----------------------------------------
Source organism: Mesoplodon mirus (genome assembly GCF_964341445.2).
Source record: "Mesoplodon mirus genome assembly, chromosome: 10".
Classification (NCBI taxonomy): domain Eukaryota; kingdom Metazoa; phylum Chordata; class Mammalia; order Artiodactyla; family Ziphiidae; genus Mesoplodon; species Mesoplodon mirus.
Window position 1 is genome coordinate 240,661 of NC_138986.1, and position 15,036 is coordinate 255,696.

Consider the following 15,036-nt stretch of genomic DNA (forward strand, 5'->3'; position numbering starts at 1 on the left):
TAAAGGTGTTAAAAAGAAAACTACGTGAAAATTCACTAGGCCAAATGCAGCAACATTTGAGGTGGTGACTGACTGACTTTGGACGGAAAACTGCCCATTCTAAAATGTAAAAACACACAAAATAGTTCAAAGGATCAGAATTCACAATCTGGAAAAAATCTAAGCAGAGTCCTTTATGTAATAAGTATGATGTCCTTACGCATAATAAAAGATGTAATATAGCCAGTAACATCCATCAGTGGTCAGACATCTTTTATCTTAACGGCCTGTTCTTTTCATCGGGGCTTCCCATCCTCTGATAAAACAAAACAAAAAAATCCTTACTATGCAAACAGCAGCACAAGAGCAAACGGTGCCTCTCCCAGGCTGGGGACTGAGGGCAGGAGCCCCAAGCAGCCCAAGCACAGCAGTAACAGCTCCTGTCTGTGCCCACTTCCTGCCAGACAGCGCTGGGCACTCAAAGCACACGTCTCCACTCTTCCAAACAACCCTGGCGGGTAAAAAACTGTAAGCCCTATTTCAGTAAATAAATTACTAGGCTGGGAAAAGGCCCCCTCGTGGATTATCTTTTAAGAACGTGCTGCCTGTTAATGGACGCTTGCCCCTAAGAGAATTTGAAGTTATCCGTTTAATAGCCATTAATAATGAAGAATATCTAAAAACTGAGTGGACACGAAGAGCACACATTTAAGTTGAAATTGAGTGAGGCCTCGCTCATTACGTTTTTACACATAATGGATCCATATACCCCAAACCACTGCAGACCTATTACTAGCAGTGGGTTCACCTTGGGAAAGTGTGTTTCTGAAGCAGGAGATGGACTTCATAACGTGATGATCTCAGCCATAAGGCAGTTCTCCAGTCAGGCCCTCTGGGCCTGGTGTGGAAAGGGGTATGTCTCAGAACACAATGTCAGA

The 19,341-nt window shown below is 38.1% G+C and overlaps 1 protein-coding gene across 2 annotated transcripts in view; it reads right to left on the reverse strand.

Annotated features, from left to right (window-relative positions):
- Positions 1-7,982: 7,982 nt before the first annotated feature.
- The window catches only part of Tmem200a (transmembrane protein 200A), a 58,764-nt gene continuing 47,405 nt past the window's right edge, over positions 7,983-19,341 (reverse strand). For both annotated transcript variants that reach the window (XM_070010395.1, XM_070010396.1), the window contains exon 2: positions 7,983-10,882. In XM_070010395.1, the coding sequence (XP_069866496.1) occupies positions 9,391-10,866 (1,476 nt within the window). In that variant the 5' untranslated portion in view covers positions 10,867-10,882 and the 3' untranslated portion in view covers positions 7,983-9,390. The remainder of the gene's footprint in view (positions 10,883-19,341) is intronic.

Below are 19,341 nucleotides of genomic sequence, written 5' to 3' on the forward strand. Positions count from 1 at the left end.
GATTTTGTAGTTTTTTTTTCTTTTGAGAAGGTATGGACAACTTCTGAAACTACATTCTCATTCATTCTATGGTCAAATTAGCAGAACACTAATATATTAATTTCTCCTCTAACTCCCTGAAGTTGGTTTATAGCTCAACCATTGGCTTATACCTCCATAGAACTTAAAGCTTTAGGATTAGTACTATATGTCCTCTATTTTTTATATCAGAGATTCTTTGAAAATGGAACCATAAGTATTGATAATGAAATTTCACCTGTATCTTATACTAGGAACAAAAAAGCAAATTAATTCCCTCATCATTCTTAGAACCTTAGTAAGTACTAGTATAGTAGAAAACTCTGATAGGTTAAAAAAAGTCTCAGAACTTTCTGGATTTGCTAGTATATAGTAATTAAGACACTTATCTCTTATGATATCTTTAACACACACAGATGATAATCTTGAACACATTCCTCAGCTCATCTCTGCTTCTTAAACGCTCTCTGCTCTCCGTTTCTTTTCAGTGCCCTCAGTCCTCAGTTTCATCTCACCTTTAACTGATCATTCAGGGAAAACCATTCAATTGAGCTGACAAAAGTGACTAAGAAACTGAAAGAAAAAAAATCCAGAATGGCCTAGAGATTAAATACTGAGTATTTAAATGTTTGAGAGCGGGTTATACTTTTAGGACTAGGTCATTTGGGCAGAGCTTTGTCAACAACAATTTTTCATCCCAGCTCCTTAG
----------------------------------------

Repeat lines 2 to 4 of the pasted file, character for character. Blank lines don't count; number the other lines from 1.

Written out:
Source record: "Mesoplodon mirus genome assembly, chromosome: 10".
Classification (NCBI taxonomy): domain Eukaryota; kingdom Metazoa; phylum Chordata; class Mammalia; order Artiodactyla; family Ziphiidae; genus Mesoplodon; species Mesoplodon mirus.
Window position 1 is genome coordinate 240,661 of NC_138986.1, and position 15,036 is coordinate 255,696.